Organisers of the Planting Festival in Woodfordia have announced the festival will not go ahead this year due to the coronavirus outbreak.
Organisers of the Planting Festival in Woodfordia have announced the festival will not go ahead this year due to the coronavirus outbreak.

Coronavirus claims Coast event as others hang in balance

WOODFORDIA organisers have made a pre-emptive strike on coronavirus by cancelling an upcoming event as the pandemic claims other major events across the nation.

Among the major casualties is the Australian Grand Prix, Cricket Australia has banned crowds from the SCG at tonight's Australia v New Zealand match and Download Festival has been cancelled with headliners My Chemical Romance dropping out of their Australasian tour.

COAG (Council of Australian Governments) will today discuss the pandemic as pressure mounts on governments to restrict and cancel public gatherings.

The Mooloolaba Triathlon is scheduled to draw a major crowd to the region on the weekend, but there has been no announcement at this stage on how it will be impacted, if at all.

This morning Federal Member for Fairfax Ted O'Brien said the Federal Government was in ongoing discussions with the nation's health experts about how best to manage public gatherings.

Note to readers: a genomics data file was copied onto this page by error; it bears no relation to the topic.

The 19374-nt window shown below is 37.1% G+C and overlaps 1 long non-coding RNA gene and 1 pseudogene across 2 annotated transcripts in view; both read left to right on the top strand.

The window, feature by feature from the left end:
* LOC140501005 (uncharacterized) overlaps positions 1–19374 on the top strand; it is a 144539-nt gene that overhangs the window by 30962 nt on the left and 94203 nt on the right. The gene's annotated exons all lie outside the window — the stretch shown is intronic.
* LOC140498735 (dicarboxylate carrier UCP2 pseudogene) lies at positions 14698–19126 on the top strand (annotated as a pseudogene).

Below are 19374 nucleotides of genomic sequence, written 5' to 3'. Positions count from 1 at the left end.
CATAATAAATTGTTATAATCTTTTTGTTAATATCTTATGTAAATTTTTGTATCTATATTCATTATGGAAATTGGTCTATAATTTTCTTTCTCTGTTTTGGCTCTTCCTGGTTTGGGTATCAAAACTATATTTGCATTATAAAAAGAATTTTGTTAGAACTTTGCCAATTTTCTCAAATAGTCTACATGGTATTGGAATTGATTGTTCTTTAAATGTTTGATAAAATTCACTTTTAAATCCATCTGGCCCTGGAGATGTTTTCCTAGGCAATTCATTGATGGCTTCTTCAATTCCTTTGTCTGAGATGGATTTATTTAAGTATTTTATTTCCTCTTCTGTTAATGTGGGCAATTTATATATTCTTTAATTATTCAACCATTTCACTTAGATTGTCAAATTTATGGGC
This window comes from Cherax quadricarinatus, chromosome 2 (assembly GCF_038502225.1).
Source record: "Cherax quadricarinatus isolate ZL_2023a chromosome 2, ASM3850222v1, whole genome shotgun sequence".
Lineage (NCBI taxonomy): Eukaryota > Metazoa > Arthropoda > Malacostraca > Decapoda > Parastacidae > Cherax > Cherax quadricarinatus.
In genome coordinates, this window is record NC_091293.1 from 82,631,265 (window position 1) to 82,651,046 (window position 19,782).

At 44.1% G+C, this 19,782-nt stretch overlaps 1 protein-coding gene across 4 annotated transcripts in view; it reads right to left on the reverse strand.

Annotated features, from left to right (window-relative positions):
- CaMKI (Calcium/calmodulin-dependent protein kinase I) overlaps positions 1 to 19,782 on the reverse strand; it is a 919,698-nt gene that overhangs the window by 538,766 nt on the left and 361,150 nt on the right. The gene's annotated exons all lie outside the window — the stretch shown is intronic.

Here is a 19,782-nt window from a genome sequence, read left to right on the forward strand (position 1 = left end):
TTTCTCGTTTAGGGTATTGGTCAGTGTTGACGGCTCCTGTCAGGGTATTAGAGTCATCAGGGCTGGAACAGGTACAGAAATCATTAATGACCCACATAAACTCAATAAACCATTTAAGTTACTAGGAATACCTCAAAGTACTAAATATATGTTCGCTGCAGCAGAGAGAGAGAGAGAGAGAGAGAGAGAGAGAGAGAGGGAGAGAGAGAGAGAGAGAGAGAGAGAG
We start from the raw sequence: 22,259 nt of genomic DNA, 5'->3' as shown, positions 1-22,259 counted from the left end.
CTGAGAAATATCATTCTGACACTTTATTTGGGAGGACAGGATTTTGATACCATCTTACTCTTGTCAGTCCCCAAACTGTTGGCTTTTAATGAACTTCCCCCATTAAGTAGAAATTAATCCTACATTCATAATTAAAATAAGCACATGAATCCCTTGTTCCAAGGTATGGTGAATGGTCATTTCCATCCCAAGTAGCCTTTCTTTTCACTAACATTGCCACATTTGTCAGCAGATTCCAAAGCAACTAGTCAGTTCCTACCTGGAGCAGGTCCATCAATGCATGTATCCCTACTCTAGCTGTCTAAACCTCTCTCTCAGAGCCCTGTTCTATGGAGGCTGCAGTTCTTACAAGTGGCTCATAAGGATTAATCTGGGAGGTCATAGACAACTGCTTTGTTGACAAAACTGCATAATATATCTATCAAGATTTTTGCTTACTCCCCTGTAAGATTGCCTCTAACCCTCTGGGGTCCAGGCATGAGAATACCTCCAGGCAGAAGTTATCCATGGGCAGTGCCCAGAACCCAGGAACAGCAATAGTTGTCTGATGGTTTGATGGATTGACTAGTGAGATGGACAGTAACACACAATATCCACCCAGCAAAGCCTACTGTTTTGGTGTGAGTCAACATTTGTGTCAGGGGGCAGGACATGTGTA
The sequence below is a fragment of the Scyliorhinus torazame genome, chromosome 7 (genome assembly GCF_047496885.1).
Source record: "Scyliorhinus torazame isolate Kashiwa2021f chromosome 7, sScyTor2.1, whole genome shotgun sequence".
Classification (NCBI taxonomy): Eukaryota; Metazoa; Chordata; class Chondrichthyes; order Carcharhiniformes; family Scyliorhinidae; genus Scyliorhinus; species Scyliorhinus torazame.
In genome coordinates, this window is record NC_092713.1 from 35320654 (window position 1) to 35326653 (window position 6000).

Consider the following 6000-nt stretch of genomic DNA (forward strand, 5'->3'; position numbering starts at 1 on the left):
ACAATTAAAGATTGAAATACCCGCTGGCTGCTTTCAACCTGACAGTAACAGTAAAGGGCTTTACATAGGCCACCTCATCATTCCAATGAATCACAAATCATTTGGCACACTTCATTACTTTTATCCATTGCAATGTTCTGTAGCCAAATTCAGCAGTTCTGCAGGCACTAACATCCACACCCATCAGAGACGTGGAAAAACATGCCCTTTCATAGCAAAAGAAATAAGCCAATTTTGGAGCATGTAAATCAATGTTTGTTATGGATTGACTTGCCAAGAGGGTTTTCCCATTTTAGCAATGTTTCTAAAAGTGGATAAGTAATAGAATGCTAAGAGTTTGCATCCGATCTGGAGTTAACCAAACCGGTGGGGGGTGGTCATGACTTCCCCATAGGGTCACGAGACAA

Woodford Folk Festival announced on social media yesterday that it had decided to cancel and give a full refund for the Planting Festival, which was due to be held at the Woodfordia parklands in the Sunshine Coast hinterland on May 1 to 3.

Organisers of the cultural, musical and artistic event made the announcement with "deep regret and much sadness", and said uncertainty hung over when tickets would be released for their major event, the annual Woodford Folk Festival.

"Just one infection in our construction camp for The Planting would cause the site to be closed and the festival to be cancelled at the last minute," the post stated.

"The Planting is only a two and half day festival, however, with the identification of even one case at the festival, the potential negative impact on other attending members of the community could last from weeks to months."

Mr O'Brien said Prime Minister Scott Morrison was losing sleep over the crisis, but was focused on getting expert advice, "making decisions and moving on".

"Everything we do has to be focused primarily on keeping Australians safe, protecting their health and also keeping the economy moving, so that people can stay in their jobs and households can continue to enjoy their standard of life," Mr O'Brien said.

"When it comes to making big decisions about events and whether people should attend, ultimately Government has to hear the advice of its experts and first and foremost that's our chief medical adviser and we need to continue to do that."

Mr O'Brien said his job as a parliamentarian was to act on the best expertise the country had to offer.

"Those discussions are being had at the moment, they are ongoing, they will continue to be ongoing," he said.

"Australians can take comfort in the way the Government has continued to keep ahead of this. Australia has already proven that it's managing this well and while we don't know what the future holds, people can rest assured that Scott Morrison is certainly barely sleeping, but just focused on getting this advice, making the decisions and moving on."